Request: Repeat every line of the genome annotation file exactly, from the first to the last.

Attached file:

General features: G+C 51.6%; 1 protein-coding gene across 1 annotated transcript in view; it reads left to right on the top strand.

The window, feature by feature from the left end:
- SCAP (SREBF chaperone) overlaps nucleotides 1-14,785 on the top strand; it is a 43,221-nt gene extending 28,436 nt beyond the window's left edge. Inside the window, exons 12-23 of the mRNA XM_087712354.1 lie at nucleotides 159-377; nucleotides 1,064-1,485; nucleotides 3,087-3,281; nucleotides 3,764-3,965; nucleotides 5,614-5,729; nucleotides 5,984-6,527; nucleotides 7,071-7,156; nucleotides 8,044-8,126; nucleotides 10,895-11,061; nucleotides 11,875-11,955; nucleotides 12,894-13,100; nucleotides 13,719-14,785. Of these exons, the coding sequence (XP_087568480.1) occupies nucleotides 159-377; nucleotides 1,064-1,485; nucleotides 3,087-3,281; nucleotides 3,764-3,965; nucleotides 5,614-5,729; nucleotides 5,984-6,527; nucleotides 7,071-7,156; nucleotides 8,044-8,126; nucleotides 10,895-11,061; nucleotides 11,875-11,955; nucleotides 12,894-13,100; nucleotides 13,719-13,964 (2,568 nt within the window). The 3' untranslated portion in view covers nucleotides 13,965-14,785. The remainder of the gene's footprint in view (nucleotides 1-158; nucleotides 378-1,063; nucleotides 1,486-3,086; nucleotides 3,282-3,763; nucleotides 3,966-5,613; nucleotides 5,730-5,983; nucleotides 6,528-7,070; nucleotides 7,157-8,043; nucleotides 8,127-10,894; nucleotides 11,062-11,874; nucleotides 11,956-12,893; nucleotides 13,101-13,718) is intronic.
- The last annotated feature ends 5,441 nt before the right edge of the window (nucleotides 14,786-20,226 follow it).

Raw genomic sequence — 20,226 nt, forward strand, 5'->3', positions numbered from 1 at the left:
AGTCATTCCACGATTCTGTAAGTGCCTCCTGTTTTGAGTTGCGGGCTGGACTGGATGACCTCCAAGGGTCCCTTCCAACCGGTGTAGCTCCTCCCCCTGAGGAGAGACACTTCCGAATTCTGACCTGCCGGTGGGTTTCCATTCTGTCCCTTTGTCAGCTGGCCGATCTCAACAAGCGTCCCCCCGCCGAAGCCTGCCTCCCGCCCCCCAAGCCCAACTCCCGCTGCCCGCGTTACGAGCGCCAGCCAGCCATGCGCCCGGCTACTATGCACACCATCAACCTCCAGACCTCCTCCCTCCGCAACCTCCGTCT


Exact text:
General features: G+C 51.6%; 1 protein-coding gene across 1 annotated transcript in view; it reads left to right on the top strand.

The window, feature by feature from the left end:
- SCAP (SREBF chaperone) overlaps nucleotides 1-14,785 on the top strand; it is a 43,221-nt gene extending 28,436 nt beyond the window's left edge. Inside the window, exons 12-23 of the mRNA XM_087712354.1 lie at nucleotides 159-377; nucleotides 1,064-1,485; nucleotides 3,087-3,281; nucleotides 3,764-3,965; nucleotides 5,614-5,729; nucleotides 5,984-6,527; nucleotides 7,071-7,156; nucleotides 8,044-8,126; nucleotides 10,895-11,061; nucleotides 11,875-11,955; nucleotides 12,894-13,100; nucleotides 13,719-14,785. Of these exons, the coding sequence (XP_087568480.1) occupies nucleotides 159-377; nucleotides 1,064-1,485; nucleotides 3,087-3,281; nucleotides 3,764-3,965; nucleotides 5,614-5,729; nucleotides 5,984-6,527; nucleotides 7,071-7,156; nucleotides 8,044-8,126; nucleotides 10,895-11,061; nucleotides 11,875-11,955; nucleotides 12,894-13,100; nucleotides 13,719-13,964 (2,568 nt within the window). The 3' untranslated portion in view covers nucleotides 13,965-14,785. The remainder of the gene's footprint in view (nucleotides 1-158; nucleotides 378-1,063; nucleotides 1,486-3,086; nucleotides 3,282-3,763; nucleotides 3,966-5,613; nucleotides 5,730-5,983; nucleotides 6,528-7,070; nucleotides 7,157-8,043; nucleotides 8,127-10,894; nucleotides 11,062-11,874; nucleotides 11,956-12,893; nucleotides 13,101-13,718) is intronic.
- The last annotated feature ends 5,441 nt before the right edge of the window (nucleotides 14,786-20,226 follow it).

Raw genomic sequence — 20,226 nt, forward strand, 5'->3', positions numbered from 1 at the left:
AGTCATTCCACGATTCTGTAAGTGCCTCCTGTTTTGAGTTGCGGGCTGGACTGGATGACCTCCAAGGGTCCCTTCCAACCGGTGTAGCTCCTCCCCCTGAGGAGAGACACTTCCGAATTCTGACCTGCCGGTGGGTTTCCATTCTGTCCCTTTGTCAGCTGGCCGATCTCAACAAGCGTCCCCCCGCCGAAGCCTGCCTCCCGCCCCCCAAGCCCAACTCCCGCTGCCCGCGTTACGAGCGCCAGCCAGCCATGCGCCCGGCTACTATGCACACCATCAACCTCCAGACCTCCTCCCTCCGCAACCTCCGTCT